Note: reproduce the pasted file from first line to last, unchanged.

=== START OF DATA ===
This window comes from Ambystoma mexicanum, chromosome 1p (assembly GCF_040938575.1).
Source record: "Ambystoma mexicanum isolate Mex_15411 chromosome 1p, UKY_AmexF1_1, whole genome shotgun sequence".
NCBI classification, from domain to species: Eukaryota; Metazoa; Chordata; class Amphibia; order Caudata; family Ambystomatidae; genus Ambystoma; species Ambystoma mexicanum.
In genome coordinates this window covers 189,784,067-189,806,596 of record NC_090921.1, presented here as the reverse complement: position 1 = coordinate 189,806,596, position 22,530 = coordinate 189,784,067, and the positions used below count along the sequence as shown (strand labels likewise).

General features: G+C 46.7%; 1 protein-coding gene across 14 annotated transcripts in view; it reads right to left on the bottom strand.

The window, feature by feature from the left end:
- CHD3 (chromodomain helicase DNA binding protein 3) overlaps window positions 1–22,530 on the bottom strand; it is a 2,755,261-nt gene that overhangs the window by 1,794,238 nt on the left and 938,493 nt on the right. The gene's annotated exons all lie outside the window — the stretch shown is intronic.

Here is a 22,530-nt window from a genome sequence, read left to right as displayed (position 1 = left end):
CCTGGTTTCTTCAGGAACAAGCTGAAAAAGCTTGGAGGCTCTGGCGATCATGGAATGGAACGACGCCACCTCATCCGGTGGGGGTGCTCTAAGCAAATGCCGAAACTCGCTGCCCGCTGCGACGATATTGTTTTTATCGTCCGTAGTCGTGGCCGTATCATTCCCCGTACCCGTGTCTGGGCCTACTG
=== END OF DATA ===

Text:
This window comes from Ambystoma mexicanum, chromosome 1p (assembly GCF_040938575.1).
Source record: "Ambystoma mexicanum isolate Mex_15411 chromosome 1p, UKY_AmexF1_1, whole genome shotgun sequence".
NCBI classification, from domain to species: Eukaryota; Metazoa; Chordata; class Amphibia; order Caudata; family Ambystomatidae; genus Ambystoma; species Ambystoma mexicanum.
In genome coordinates this window covers 189,784,067-189,806,596 of record NC_090921.1, presented here as the reverse complement: position 1 = coordinate 189,806,596, position 22,530 = coordinate 189,784,067, and the positions used below count along the sequence as shown (strand labels likewise).

General features: G+C 46.7%; 1 protein-coding gene across 14 annotated transcripts in view; it reads right to left on the bottom strand.

The window, feature by feature from the left end:
- CHD3 (chromodomain helicase DNA binding protein 3) overlaps window positions 1–22,530 on the bottom strand; it is a 2,755,261-nt gene that overhangs the window by 1,794,238 nt on the left and 938,493 nt on the right. The gene's annotated exons all lie outside the window — the stretch shown is intronic.

Here is a 22,530-nt window from a genome sequence, read left to right as displayed (position 1 = left end):
CCTGGTTTCTTCAGGAACAAGCTGAAAAAGCTTGGAGGCTCTGGCGATCATGGAATGGAACGACGCCACCTCATCCGGTGGGGGTGCTCTAAGCAAATGCCGAAACTCGCTGCCCGCTGCGACGATATTGTTTTTATCGTCCGTAGTCGTGGCCGTATCATTCCCCGTACCCGTGTCTGGGCCTACTG